Moral rights / rights of author

'Is it legal', 'can I do this' type questions and discussions.
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hetha77
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Moral rights / rights of author

Post by hetha77 » Mon Apr 25, 2011 8:34 am

Hello,
Last year I was employed full time by a company to design brochures, logos, websites etc for their clients. I subsequently left and have started working for myself as a freelancer / sole trader. Despite having no IP clause in my previous contract, I understand that my previous employer has the copyright to all work that I created in the course of my duties there. However, I also understand that I have the moral rights to the work, namely the right to be named as author of the work.

As a new "company" I have set up a website / blog with a pdf portfolio download of previous work. Amongst these items are a couple of works I created whilst employed at the company. I have since been contacted by that company and told to remove the work and also request in writing any time I wish to show this work to someone. In my experience, any graphic and web designer keeps copies of their "portfolio / past work" to show as examples of the kind of work that they have done and can do - else they would not be able to get any further work (limitation of trade?) I am happy to have a sub text on the download saying "work created whilst at ..." (indeed I have seen this on quite a few other sites). Could you please confirm if I am correct?

many thanks
Last edited by hetha77 on Mon Apr 25, 2011 9:45 am, edited 1 time in total.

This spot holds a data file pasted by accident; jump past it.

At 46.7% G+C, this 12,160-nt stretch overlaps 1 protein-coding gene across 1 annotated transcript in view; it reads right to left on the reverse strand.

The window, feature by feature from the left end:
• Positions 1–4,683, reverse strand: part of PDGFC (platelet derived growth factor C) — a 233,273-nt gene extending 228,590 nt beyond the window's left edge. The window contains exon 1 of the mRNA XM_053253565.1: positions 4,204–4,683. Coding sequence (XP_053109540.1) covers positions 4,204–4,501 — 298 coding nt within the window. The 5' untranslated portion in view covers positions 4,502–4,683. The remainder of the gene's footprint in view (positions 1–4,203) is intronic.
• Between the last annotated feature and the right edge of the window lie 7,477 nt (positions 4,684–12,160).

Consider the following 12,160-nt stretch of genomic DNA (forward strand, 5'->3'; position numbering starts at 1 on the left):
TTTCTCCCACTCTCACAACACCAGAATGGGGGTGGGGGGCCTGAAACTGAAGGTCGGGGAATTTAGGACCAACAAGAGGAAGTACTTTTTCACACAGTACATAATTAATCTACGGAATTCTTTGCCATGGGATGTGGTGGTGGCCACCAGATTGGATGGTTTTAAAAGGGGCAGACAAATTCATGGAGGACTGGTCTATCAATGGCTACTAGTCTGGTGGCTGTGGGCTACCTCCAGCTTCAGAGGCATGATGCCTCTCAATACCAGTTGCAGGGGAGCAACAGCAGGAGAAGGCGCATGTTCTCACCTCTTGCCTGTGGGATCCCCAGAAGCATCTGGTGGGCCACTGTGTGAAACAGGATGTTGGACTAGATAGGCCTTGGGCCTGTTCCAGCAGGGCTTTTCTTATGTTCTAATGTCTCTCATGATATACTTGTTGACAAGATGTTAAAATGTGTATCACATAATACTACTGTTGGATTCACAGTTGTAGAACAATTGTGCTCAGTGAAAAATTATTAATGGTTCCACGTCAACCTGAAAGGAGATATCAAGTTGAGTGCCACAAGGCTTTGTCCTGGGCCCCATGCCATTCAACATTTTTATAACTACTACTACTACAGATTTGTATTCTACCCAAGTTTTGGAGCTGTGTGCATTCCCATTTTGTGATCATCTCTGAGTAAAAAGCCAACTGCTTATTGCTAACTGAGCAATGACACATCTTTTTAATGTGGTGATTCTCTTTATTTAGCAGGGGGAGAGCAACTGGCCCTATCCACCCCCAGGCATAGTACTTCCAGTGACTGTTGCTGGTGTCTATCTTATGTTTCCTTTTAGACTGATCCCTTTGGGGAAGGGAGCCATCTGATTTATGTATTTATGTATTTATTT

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AndyJ
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Post by AndyJ » Mon Apr 25, 2011 9:38 am

Hi,
Unfortunately there is no specific exemption for authors to retain a copy of work they have created when the copyright passes to another person, although I agree with you, that in the circumstances you describe it is a fair and reasonable thing for you to do.

Copyright can be infringed just by copying, without any act of issuing the resulting copy to the public, which is normally the act which a copyright owner would object to. There are some circumstances where such copying does not infringe, and the most relevant one for your purposes is Section 29 (1C):
(1C) Fair dealing with a literary, dramatic, musical or artistic work for the purposes of private study does not infringe any copyright in the work
The problem is that this would be nullified by showing the work to the publc (ie a new client who wanted to see examples of your earlier work). Since the PR company have said that you can request their permission to show the material to others, it would seem they are implicitly acknowledging that you may hold a copy of the work for your private use.

I'm not sure any court would see restricting or forbidding you from exhibiting your earlier work as a restraint of trade (which would be dealt with separately from copyright law). And the fact the PR company have said you can seek permission, would appear to suggest that they are at least being fair with you.

On the moral right to be credited as the author, unfortunately, the law is quite specific:
79 Exceptions to right.

(1) The right conferred by section 77 (right to be identified as author or director) is subject to the following exceptions.
...

(3) The right does not apply to anything done by or with the authority of the copyright owner where copyright in the work originally vested in the author’s or director’s employer by virtue of section 11(2) (works produced in the course of employment).
Advice or comment provided here is not and does not purport to be legal advice as defined by s.12 of Legal Services Act 2007

hetha77
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Post by hetha77 » Mon Apr 25, 2011 9:44 am

Thanks Andy!
Best, H

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